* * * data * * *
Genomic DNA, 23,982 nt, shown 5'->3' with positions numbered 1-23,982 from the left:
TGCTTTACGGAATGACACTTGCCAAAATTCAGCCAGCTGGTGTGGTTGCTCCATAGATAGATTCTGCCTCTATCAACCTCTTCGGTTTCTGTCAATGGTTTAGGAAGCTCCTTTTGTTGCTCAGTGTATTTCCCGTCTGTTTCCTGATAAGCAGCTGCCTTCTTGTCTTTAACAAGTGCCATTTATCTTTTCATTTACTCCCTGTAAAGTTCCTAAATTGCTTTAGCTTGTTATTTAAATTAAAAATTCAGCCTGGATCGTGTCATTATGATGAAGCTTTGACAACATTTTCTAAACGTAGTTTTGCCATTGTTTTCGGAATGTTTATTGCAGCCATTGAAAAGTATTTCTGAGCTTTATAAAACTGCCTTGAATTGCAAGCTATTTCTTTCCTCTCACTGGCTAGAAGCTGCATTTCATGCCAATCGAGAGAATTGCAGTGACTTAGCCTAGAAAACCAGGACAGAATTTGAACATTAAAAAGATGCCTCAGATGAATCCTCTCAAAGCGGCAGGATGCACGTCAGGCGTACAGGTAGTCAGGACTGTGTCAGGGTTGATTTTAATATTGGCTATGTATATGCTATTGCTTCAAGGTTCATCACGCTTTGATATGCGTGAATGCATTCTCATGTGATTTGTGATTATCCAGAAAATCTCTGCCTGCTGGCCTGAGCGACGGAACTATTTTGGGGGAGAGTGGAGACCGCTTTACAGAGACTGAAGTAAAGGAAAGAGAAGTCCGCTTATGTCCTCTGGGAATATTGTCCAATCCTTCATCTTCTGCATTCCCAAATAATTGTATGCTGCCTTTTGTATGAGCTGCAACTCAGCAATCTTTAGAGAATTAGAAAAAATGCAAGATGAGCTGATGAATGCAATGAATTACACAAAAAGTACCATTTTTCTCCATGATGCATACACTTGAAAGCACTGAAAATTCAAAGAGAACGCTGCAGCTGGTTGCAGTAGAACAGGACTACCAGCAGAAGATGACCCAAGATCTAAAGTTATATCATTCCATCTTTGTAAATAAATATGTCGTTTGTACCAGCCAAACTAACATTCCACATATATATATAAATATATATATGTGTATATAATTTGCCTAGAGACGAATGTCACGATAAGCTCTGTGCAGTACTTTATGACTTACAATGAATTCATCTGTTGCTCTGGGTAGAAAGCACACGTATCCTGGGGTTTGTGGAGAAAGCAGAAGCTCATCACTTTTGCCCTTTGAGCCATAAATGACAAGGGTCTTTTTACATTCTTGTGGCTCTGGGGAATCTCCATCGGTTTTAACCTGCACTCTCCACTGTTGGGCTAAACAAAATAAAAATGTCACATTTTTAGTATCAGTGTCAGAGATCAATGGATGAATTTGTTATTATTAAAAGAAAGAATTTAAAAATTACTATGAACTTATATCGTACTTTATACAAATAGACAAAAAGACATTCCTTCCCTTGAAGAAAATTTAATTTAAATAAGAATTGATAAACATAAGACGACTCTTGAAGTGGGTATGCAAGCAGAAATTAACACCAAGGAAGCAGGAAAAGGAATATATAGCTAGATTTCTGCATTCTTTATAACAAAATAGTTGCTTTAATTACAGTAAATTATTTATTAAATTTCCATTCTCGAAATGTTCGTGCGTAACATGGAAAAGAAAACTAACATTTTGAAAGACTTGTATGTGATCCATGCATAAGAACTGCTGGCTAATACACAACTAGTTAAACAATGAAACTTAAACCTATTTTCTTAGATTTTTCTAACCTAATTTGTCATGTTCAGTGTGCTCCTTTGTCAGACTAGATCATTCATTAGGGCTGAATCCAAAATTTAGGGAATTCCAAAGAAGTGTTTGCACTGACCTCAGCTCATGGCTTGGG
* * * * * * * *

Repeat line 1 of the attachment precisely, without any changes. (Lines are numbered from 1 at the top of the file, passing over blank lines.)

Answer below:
Genomic DNA, 23,982 nt, shown 5'->3' with positions numbered 1-23,982 from the left: